The criminally insane are often used in crime fiction, TV dramas, and movies. Take Hannibal Lector, for instance. Though it’s speculated that he simply outsmarted the jury, he was found criminally insane and placed in a hospital environment rather than prison, where he spent his days painting, conniving with other killers, and writing articles for medical journals.
The criminally insane are an intriguing bunch. In the American Psychiatric Association’s Diagnostic and Statistical Manual of Mental Disorders, the terms “psychopaths” and “sociopaths” are lumped under the term “antisocial behavior,” and classified as “dissociative disorders.”
If you have a psychiatrist, say, testifying in court in one of your scenes, make sure they refer to this as the DSM-4, the common term among the psychiatric community.
I’ve added a link to my Crime Writer’s Resource for the DSM-4, updated the resource to include more information, and reactivated all the links (apparently they unlinked in the move). This resource is chalk-full of information for everything you might need when writing a criminally insane character.
What if you’re writing about a psychopathic killer? You should know how they became psychopaths. So, let’s look at that now.
How do you end up with a psychopathic killer?
I watched a fascinating Ted Talk with Neuroscientist Jim Fallon, where he talks about brain scans and genetic analysis that may uncover the rotten wiring in the nature (and nurture) of murderers. In a bizarre twist, he discovers his family history. Someone in his family is a psychopath. Can you guess who?
I’ll reveal the answer later in the post.
It’s a quick video that’s well-worth watching.
Here’s the useful data I gleaned, along with a funny (depending on how you look at it) story…
Jim studied 70 brains to try to discover the interaction of genes, environment, and brain damage, and when these things occurred in life. All 70 serial killers had damage to their orbital cortex (right above the eyes) and the temporal lobe (located in your temples area). So there was a pattern among these criminals.
All of them had the major violence gene, called the MAOA gene. There’s a variable of this gene within the normal population, too. Some of you reading this post may have this gene. It’s on the X chromosome. Meaning, they could only have gotten it from their mother. In fact, this is probably why mostly men are psychopathic killers. You see, women (girls) get their X chromosome from their mother and father. Thus, diluting this gene. But men (boys) get their X chromosome solely from their mother. This is how it’s passed through generations, from mother to son.
The MAOA gene has to do with too much serotonin during development. Normally, serotonin is supposed to make you calm and relaxed, but if you get a surge of serotonin in utero (in the womb), your brain gets bathed in the stuff. Therefore, you become insensitive to serotonin and it doesn’t work later on.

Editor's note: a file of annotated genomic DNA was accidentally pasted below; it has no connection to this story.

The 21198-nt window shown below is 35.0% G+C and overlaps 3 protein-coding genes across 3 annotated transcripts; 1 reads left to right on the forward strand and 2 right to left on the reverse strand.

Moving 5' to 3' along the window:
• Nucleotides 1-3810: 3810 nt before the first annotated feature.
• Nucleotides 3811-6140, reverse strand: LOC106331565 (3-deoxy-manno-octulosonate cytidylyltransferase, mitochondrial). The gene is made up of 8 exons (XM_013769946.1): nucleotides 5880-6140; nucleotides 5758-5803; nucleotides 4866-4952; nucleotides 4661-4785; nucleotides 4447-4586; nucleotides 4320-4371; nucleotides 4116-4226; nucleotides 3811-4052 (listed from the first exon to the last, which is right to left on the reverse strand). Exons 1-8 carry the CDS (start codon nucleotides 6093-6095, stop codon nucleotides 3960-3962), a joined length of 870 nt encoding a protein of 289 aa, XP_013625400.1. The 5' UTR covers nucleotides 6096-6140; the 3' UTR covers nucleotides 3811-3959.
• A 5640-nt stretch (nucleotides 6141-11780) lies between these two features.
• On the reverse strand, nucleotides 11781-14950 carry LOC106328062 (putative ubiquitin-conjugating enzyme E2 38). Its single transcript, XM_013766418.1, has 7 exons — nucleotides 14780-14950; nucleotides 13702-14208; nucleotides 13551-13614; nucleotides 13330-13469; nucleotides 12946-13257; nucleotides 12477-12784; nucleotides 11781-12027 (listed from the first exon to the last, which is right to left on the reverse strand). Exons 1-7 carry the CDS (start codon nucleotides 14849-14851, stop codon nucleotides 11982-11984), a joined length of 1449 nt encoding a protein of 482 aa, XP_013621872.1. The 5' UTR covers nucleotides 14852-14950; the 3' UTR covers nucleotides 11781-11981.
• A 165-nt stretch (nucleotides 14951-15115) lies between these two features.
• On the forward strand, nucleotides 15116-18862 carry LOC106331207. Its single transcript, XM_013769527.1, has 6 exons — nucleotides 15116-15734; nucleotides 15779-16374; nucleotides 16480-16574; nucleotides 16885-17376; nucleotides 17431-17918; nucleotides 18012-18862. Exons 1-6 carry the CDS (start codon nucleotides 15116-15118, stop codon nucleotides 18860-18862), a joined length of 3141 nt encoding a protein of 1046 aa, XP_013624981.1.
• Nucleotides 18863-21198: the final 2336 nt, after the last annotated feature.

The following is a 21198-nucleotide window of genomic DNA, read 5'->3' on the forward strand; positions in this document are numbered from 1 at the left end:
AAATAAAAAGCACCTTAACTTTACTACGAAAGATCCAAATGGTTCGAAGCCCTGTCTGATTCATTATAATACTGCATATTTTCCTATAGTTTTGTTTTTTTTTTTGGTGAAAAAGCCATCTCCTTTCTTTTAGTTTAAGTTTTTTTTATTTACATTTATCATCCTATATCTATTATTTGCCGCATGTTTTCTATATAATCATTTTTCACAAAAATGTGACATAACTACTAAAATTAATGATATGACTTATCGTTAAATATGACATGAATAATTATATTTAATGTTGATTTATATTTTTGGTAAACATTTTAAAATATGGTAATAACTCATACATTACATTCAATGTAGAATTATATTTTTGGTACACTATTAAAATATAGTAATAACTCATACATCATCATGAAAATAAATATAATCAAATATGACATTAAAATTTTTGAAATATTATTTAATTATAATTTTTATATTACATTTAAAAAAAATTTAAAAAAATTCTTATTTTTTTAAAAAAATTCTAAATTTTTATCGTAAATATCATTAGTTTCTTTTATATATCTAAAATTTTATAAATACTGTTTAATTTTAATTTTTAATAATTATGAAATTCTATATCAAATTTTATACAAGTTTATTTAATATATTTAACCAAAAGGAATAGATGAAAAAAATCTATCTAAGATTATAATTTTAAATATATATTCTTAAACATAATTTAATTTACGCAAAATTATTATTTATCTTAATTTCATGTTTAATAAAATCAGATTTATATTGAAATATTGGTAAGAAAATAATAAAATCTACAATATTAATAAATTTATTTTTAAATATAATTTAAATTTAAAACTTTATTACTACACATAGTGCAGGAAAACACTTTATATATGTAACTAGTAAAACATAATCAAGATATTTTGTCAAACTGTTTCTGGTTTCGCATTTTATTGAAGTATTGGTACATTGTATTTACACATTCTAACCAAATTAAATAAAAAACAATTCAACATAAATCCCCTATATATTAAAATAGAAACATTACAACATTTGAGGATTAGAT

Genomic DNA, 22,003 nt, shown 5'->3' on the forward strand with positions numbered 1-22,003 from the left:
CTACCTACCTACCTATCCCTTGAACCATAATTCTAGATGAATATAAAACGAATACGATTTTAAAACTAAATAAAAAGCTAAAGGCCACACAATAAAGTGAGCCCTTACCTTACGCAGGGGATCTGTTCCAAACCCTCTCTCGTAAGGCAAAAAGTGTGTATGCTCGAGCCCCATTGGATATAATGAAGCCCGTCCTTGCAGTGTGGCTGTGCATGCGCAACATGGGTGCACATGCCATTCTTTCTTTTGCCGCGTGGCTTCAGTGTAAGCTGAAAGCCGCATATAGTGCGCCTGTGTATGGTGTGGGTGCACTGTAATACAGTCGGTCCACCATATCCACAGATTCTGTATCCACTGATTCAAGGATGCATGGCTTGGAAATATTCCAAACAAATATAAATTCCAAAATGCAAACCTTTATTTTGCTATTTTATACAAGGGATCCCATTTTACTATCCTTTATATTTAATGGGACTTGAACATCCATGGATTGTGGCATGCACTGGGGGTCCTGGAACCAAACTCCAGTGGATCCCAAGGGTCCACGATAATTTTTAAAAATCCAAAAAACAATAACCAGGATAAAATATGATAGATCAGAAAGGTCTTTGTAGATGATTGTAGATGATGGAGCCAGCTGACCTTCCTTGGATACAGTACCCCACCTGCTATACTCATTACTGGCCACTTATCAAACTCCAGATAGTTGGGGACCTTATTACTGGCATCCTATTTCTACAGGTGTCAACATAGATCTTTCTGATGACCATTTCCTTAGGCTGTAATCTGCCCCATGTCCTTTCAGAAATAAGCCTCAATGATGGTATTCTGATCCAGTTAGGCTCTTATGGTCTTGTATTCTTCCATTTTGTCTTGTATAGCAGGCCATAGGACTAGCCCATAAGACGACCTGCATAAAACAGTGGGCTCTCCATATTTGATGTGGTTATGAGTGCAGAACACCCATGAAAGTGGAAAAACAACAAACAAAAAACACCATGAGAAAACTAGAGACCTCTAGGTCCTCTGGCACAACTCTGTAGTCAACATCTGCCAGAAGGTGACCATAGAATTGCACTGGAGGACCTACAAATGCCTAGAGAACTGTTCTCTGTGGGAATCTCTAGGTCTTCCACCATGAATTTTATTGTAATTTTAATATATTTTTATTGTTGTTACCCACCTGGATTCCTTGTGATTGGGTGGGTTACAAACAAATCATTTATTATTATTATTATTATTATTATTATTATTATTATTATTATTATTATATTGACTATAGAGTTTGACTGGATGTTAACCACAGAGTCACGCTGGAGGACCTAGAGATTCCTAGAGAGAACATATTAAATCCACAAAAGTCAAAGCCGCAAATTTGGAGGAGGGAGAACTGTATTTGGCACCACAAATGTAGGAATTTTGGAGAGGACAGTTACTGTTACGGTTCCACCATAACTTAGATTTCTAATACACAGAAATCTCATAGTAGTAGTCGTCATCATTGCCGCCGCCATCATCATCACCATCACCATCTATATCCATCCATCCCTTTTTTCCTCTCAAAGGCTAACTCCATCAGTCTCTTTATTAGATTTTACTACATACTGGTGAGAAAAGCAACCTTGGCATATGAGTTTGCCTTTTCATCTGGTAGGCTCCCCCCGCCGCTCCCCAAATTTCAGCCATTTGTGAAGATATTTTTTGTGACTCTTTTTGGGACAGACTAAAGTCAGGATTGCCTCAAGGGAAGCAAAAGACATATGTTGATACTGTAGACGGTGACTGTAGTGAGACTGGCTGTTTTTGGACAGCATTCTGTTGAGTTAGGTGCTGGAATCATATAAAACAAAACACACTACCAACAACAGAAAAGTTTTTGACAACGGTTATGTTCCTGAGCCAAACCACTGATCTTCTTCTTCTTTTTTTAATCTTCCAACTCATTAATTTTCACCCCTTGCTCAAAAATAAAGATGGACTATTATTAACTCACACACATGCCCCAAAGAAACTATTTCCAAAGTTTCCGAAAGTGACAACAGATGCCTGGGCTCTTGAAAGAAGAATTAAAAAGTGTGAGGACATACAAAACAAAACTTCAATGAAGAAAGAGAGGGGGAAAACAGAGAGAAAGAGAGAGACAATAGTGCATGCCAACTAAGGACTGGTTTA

Hence, why psychopaths kill without remorse.
In order to express this gene in a violent way, you must be exposed to a traumatic event–extreme violence, for example–before puberty. Then it’s a recipe for disaster.
In areas of the world where there is constant violence, this tends to concentrate the MAOA gene, resulting in both girls and boys with the potential of becoming psychopaths. Because now, the girls’ gene is activated by her surroundings rather than staying diluted.
Jim was fascinated by his findings and spoke widely on this topic.
One day his mother said to him, “I hear you’ve been talking about psychopathic killers as if you come from a normal family.”
“What do you mean?”
“Well, your cousin was Lizzy Borden.”
“Okay, so we have one psychopath. That’s not so bad.”
“There’s more.” With a grim expression, she handed him a book. “Read this.”
Here’s what it said:
The first reported murder of a son killing his mother (aka Matricide) was by his great, great, great grandfather and seven more men on his father’s side were all murderers, too. In his family history, psychopaths occurred about three times a century.
This worried Jim. They were due. Who would it be?
Frantically, he took PET scans and EEGs of every person in his family. All turned out fine. Could it be his grandchildren? Did it skip his kids’ generation? Or did he miss something?
This video doesn’t share who it was. A later post did.
A few housekeeping issues before I give you the answer. Some are confused by the tiny, red social media buttons scattered everywhere (yeah, I know, there’s way too many; the site still needs a few tweaks). Those aren’t sharing buttons. By clicking on a SM site, you’ll be connecting with me, not sharing a post. And I hope you will connect with me. Click away, my friends. The sharing buttons are to the left of the post, and only to the left.
Okay? *smacks hands together* Super.
Need inspiration on how to kill your darlings? Check out my FREE 60 Ways to Murder Your Fictional Characters.
So, did you figure out who the psychopath is in Jim’s family?